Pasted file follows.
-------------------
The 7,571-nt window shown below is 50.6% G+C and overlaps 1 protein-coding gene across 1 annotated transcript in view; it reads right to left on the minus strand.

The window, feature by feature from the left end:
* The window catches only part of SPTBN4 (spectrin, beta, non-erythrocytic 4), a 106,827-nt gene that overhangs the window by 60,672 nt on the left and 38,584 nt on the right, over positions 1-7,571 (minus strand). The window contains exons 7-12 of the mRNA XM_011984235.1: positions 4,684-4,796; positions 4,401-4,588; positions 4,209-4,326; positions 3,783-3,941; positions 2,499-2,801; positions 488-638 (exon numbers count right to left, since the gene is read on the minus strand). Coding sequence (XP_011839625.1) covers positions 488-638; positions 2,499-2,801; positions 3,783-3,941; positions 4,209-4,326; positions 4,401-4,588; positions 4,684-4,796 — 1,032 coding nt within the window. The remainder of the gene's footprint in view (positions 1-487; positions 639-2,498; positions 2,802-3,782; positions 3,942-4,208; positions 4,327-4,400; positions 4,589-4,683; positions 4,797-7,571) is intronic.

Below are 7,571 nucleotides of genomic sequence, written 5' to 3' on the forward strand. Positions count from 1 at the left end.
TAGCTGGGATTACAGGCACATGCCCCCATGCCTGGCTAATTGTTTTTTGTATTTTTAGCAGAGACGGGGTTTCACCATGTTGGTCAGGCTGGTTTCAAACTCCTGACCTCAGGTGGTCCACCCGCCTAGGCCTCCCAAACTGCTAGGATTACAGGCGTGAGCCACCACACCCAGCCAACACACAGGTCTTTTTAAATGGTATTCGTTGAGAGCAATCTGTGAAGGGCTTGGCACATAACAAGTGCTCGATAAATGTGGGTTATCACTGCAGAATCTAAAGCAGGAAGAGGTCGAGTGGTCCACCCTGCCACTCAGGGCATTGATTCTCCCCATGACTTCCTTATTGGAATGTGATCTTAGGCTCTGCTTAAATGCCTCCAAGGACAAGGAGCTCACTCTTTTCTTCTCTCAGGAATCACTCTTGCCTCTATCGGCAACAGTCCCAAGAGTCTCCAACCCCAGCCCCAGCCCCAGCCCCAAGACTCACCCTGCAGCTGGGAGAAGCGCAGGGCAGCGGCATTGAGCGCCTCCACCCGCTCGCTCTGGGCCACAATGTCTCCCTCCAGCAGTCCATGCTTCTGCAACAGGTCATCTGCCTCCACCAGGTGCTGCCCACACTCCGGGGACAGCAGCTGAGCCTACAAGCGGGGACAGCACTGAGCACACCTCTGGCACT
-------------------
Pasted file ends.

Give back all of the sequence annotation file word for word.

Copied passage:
The 7,571-nt window shown below is 50.6% G+C and overlaps 1 protein-coding gene across 1 annotated transcript in view; it reads right to left on the minus strand.

The window, feature by feature from the left end:
* The window catches only part of SPTBN4 (spectrin, beta, non-erythrocytic 4), a 106,827-nt gene that overhangs the window by 60,672 nt on the left and 38,584 nt on the right, over positions 1-7,571 (minus strand). The window contains exons 7-12 of the mRNA XM_011984235.1: positions 4,684-4,796; positions 4,401-4,588; positions 4,209-4,326; positions 3,783-3,941; positions 2,499-2,801; positions 488-638 (exon numbers count right to left, since the gene is read on the minus strand). Coding sequence (XP_011839625.1) covers positions 488-638; positions 2,499-2,801; positions 3,783-3,941; positions 4,209-4,326; positions 4,401-4,588; positions 4,684-4,796 — 1,032 coding nt within the window. The remainder of the gene's footprint in view (positions 1-487; positions 639-2,498; positions 2,802-3,782; positions 3,942-4,208; positions 4,327-4,400; positions 4,589-4,683; positions 4,797-7,571) is intronic.

Below are 7,571 nucleotides of genomic sequence, written 5' to 3' on the forward strand. Positions count from 1 at the left end.
TAGCTGGGATTACAGGCACATGCCCCCATGCCTGGCTAATTGTTTTTTGTATTTTTAGCAGAGACGGGGTTTCACCATGTTGGTCAGGCTGGTTTCAAACTCCTGACCTCAGGTGGTCCACCCGCCTAGGCCTCCCAAACTGCTAGGATTACAGGCGTGAGCCACCACACCCAGCCAACACACAGGTCTTTTTAAATGGTATTCGTTGAGAGCAATCTGTGAAGGGCTTGGCACATAACAAGTGCTCGATAAATGTGGGTTATCACTGCAGAATCTAAAGCAGGAAGAGGTCGAGTGGTCCACCCTGCCACTCAGGGCATTGATTCTCCCCATGACTTCCTTATTGGAATGTGATCTTAGGCTCTGCTTAAATGCCTCCAAGGACAAGGAGCTCACTCTTTTCTTCTCTCAGGAATCACTCTTGCCTCTATCGGCAACAGTCCCAAGAGTCTCCAACCCCAGCCCCAGCCCCAGCCCCAAGACTCACCCTGCAGCTGGGAGAAGCGCAGGGCAGCGGCATTGAGCGCCTCCACCCGCTCGCTCTGGGCCACAATGTCTCCCTCCAGCAGTCCATGCTTCTGCAACAGGTCATCTGCCTCCACCAGGTGCTGCCCACACTCCGGGGACAGCAGCTGAGCCTACAAGCGGGGACAGCACTGAGCACACCTCTGGCACT